Anyone heard of Crystal Pearl granite? Pics

graciemayDecember 9, 2008

Has anyone heard of Crystal Pearl granite or know this granite by another name? The granite yard told us they just received this granite for the first time. I forget the country of origin. They also told us it is exotic (of course it isÂugh!) I googled it but didnÂt have any luck. These pictures do not do this granite justice. Thanks!

Does not have blue tones in person...

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jnjmom

Oh my!! Never heard of it, but it is breathtaking!!

    Bookmark   December 9, 2008 at 4:45PM
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vrjames

graciemay,

Thank you for visiting our showroom, Crystal Pearl is actually a true quartzite from Brazil. It is harder than a granite.

Blessings
James

    Bookmark   December 9, 2008 at 4:47PM
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raehelen

Now that looks like a jewel!

Stunning with your cabinets!

    Bookmark   December 9, 2008 at 5:02PM
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remodelfla

well... I was going to guess a quartzite but our resident granite expert chimed in with the facts so I'll just add another BEAUTIFUL comment! Go for it!!

    Bookmark   December 9, 2008 at 5:10PM
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graciemay

James,

This is your showroom? Small world! Can you explain what 'true quartzite' is and how it compares to granite (or where I can find additional information)? Is this indeed an exotic?

Thanks for your help!

    Bookmark   December 9, 2008 at 5:22PM
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cat_mom

That is stunning!

    Bookmark   December 9, 2008 at 10:19PM
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paulines

I think for the next picture James should be doing a vanna white (you know, pointing at the stone along with a few sweeping motions).

That slab is fabulous!

    Bookmark   December 10, 2008 at 6:11AM
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ccoombs1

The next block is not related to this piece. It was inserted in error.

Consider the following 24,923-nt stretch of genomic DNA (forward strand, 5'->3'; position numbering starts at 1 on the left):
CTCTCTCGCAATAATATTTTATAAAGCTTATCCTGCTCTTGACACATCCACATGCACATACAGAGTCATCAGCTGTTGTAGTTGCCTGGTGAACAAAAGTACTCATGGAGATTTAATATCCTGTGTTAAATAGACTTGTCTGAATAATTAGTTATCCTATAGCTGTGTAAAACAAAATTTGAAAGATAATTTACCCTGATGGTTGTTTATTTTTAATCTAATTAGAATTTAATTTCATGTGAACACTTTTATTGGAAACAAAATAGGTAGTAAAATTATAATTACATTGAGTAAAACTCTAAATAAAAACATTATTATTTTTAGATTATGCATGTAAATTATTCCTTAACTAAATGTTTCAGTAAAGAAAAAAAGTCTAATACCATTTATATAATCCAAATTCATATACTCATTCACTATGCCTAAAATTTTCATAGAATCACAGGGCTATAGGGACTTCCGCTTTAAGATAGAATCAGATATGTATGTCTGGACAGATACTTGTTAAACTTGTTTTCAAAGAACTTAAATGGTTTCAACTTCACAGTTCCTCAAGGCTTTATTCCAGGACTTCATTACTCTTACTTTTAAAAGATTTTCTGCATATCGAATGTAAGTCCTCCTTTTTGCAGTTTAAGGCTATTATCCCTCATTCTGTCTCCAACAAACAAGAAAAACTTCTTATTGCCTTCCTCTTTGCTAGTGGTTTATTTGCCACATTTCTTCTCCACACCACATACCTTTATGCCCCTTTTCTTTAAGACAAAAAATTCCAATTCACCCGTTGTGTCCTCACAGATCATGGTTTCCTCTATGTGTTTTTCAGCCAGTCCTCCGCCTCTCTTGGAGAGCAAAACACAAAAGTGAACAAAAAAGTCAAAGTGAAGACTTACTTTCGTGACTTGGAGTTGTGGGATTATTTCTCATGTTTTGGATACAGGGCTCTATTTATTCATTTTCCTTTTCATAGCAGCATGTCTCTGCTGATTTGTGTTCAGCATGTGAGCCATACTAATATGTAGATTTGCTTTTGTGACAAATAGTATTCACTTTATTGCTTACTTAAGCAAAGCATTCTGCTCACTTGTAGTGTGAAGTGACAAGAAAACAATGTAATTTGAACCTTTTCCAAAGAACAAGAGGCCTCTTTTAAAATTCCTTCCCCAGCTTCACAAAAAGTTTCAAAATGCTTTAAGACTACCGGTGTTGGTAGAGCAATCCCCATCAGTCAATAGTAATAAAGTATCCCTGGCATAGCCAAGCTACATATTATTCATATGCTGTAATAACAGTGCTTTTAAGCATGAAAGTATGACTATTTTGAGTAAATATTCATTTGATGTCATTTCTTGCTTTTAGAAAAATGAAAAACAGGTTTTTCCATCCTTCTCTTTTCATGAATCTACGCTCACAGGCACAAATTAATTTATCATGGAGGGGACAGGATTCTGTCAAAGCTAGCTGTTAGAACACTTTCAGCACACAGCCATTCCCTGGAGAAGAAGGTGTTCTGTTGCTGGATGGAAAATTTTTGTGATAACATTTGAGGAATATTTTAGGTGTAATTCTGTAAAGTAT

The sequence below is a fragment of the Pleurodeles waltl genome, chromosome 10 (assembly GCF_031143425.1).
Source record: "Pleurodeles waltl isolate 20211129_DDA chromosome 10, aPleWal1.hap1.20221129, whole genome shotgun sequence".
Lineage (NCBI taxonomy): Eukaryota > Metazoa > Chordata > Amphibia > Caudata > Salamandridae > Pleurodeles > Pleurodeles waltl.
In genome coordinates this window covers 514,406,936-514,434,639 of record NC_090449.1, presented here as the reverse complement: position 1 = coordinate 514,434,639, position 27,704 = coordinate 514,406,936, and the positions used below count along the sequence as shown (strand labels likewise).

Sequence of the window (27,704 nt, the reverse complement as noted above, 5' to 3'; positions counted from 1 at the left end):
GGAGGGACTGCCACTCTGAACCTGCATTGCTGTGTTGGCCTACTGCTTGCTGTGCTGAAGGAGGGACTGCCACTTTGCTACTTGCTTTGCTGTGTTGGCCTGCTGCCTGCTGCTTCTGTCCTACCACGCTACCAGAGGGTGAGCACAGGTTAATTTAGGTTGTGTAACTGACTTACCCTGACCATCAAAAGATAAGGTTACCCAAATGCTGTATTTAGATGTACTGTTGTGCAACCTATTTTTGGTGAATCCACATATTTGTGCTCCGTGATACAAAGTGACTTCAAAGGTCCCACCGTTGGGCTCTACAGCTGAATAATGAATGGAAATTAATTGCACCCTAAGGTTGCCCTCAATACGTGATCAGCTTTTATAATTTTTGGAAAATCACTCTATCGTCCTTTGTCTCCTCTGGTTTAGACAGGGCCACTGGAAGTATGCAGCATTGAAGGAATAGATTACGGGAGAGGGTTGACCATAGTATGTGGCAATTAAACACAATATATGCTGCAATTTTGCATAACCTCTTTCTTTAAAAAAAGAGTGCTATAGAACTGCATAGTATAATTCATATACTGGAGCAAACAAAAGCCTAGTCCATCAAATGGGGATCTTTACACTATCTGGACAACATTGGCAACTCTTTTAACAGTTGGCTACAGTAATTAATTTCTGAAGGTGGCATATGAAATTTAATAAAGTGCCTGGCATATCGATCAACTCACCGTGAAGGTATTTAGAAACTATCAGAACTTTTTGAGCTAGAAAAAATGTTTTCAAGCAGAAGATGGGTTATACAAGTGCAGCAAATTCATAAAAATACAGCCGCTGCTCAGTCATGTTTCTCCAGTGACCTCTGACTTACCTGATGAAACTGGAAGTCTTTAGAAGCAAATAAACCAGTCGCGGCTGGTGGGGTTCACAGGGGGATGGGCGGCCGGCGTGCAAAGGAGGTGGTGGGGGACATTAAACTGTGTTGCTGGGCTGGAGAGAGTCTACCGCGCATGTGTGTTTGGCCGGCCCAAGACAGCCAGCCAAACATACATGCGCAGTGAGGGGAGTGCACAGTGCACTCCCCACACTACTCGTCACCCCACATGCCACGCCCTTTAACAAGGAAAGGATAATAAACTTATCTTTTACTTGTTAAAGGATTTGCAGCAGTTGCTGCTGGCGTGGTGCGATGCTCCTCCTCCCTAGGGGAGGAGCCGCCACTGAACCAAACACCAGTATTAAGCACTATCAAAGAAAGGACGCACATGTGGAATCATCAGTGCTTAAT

That is a stunning slab!!! I can see the depth of that stone, even in the pictures. Are you getting that one?? You should....it is breathtaking!!

    Bookmark   December 10, 2008 at 7:24AM
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vrjames

OK, graciemay, I shall try to be brief.

I am not a geologistbut I do play with rocks all day. It is a great job.

Quartzites are a fairly new material on the market. And tend to be quite pricey. Here is why.

They are substantially harder and denser than granites. Therefore the tradititional gang saws could not cut them properly. They were first introduced about 6 years ago and were terrible. The material always had serious issues.

Over the past few years new diamond wire technology has improved to the point that the materials can be processed to a very high quality.

Just for example, a typical block of granite takes 12 to 24 hours on a gang saw to cut. A block of quartzite on a high speed wire saw takes 2 to 4 days. The material is that hard.

Now, I referred to this as a "true quartzite" because there have been quite a few materials brought onto the market and sold as quartzites to get a higher price, when in fact they are not. A material that shows up on the GW regularly is called Super White, Andromeda White, we call it Cypress, and there are a few other names for it.
It is not a quartzite, although it has some hard quartzite tendencies, it has soft spots that scratch and etch like a marble.

The other major plus about quartzites is they have marble type appearances. Azul do mar, Blue Macubus, Sienna Pearl, Apollo, Capolovora, Kalahari, Bamboo Yellow, Bamboo Green are all prime examples of the vivid colors available.

Hope that helps.

James

    Bookmark   December 10, 2008 at 8:38AM
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somanychoices

Hi, James -

Is White Fantasy a true quartzite? I have also heard that it is called Palisades White or White America. It is white and gray and comes from Brazil, I think.

graciemay, the Crystal Pearl is really beautiful!

    Bookmark   December 10, 2008 at 9:21AM
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vrjames

White Fantasy is the material I referred to, that has quartzite tendencies, but in our experience has the potential for scratching and etching. It is what we call Cypress and we sell it as a marble.